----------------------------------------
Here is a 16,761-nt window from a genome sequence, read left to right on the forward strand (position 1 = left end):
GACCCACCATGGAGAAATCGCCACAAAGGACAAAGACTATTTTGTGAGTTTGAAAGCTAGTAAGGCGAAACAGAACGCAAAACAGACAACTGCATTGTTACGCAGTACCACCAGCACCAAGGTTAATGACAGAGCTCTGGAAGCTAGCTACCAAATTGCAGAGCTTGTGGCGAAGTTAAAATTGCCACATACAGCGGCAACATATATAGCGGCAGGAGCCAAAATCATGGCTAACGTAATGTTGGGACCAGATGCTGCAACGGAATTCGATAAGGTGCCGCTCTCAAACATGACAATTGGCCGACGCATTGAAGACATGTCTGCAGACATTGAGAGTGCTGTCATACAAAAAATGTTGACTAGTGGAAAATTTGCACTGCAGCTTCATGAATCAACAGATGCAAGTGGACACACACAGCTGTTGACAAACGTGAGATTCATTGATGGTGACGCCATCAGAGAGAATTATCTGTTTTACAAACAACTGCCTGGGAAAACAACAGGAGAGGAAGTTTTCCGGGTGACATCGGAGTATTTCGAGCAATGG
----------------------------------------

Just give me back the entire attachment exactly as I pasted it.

Here is a 16,761-nt window from a genome sequence, read left to right on the forward strand (position 1 = left end):
GACCCACCATGGAGAAATCGCCACAAAGGACAAAGACTATTTTGTGAGTTTGAAAGCTAGTAAGGCGAAACAGAACGCAAAACAGACAACTGCATTGTTACGCAGTACCACCAGCACCAAGGTTAATGACAGAGCTCTGGAAGCTAGCTACCAAATTGCAGAGCTTGTGGCGAAGTTAAAATTGCCACATACAGCGGCAACATATATAGCGGCAGGAGCCAAAATCATGGCTAACGTAATGTTGGGACCAGATGCTGCAACGGAATTCGATAAGGTGCCGCTCTCAAACATGACAATTGGCCGACGCATTGAAGACATGTCTGCAGACATTGAGAGTGCTGTCATACAAAAAATGTTGACTAGTGGAAAATTTGCACTGCAGCTTCATGAATCAACAGATGCAAGTGGACACACACAGCTGTTGACAAACGTGAGATTCATTGATGGTGACGCCATCAGAGAGAATTATCTGTTTTACAAACAACTGCCTGGGAAAACAACAGGAGAGGAAGTTTTCCGGGTGACATCGGAGTATTTCGAGCAATGG